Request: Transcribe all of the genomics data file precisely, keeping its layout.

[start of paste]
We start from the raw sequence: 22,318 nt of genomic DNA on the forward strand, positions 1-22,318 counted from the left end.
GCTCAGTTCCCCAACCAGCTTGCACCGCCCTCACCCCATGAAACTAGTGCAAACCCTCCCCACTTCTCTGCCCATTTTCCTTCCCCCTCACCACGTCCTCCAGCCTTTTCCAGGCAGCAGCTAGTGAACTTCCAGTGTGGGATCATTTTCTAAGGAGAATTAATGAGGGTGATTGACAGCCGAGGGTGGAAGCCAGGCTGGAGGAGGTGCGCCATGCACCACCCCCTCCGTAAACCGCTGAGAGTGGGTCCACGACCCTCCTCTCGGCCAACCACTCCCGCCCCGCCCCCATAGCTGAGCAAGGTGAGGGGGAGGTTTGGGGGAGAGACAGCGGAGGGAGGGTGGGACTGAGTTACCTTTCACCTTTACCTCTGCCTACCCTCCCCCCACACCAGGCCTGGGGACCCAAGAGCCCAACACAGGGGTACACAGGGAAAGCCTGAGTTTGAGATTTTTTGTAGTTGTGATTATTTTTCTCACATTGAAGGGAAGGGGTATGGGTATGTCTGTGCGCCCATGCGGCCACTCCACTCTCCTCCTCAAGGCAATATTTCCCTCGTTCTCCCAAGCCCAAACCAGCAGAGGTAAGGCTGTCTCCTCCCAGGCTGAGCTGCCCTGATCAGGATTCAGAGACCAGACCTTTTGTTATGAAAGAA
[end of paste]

We start from the raw sequence: 22,318 nt of genomic DNA on the forward strand, positions 1-22,318 counted from the left end.
GCTCAGTTCCCCAACCAGCTTGCACCGCCCTCACCCCATGAAACTAGTGCAAACCCTCCCCACTTCTCTGCCCATTTTCCTTCCCCCTCACCACGTCCTCCAGCCTTTTCCAGGCAGCAGCTAGTGAACTTCCAGTGTGGGATCATTTTCTAAGGAGAATTAATGAGGGTGATTGACAGCCGAGGGTGGAAGCCAGGCTGGAGGAGGTGCGCCATGCACCACCCCCTCCGTAAACCGCTGAGAGTGGGTCCACGACCCTCCTCTCGGCCAACCACTCCCGCCCCGCCCCCATAGCTGAGCAAGGTGAGGGGGAGGTTTGGGGGAGAGACAGCGGAGGGAGGGTGGGACTGAGTTACCTTTCACCTTTACCTCTGCCTACCCTCCCCCCACACCAGGCCTGGGGACCCAAGAGCCCAACACAGGGGTACACAGGGAAAGCCTGAGTTTGAGATTTTTTGTAGTTGTGATTATTTTTCTCACATTGAAGGGAAGGGGTATGGGTATGTCTGTGCGCCCATGCGGCCACTCCACTCTCCTCCTCAAGGCAATATTTCCCTCGTTCTCCCAAGCCCAAACCAGCAGAGGTAAGGCTGTCTCCTCCCAGGCTGAGCTGCCCTGATCAGGATTCAGAGACCAGACCTTTTGTTATGAAAGAA